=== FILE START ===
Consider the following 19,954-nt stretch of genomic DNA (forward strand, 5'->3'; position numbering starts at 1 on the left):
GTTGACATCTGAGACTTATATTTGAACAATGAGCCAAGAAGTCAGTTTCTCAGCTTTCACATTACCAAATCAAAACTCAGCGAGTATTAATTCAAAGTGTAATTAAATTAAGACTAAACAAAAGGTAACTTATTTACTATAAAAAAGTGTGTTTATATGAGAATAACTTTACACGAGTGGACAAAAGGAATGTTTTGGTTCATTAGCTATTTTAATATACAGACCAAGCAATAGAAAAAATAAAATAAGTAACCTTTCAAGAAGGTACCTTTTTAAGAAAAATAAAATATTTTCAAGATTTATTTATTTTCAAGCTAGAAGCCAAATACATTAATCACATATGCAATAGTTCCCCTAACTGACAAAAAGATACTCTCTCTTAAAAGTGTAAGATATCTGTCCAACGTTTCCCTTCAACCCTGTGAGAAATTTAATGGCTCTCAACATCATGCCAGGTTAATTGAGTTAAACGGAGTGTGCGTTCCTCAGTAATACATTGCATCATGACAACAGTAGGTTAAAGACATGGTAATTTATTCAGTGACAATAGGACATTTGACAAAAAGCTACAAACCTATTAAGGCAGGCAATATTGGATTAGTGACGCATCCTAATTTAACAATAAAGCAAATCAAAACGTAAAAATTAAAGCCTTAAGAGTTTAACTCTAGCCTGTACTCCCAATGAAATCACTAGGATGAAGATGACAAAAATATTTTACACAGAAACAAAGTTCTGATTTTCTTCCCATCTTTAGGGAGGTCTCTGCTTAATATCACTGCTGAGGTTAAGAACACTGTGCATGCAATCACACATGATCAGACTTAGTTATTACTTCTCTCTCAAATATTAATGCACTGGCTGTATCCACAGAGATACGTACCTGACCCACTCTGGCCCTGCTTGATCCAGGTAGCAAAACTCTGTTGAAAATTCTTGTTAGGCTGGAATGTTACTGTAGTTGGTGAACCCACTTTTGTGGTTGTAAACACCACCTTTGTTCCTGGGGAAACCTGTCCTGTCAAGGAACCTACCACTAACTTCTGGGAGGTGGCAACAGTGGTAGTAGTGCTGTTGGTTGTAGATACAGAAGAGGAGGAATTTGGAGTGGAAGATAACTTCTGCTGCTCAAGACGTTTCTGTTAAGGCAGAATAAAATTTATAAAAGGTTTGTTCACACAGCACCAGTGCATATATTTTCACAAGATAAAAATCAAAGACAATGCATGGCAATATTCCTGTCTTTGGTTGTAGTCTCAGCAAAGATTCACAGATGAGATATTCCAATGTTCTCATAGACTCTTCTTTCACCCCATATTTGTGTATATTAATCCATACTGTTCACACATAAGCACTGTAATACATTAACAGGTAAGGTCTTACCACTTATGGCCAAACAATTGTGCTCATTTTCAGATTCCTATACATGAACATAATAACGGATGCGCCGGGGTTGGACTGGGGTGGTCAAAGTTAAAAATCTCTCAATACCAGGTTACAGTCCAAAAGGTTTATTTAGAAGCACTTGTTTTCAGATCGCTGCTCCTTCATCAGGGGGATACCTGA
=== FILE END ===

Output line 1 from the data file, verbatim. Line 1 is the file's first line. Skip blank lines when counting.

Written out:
Consider the following 19,954-nt stretch of genomic DNA (forward strand, 5'->3'; position numbering starts at 1 on the left):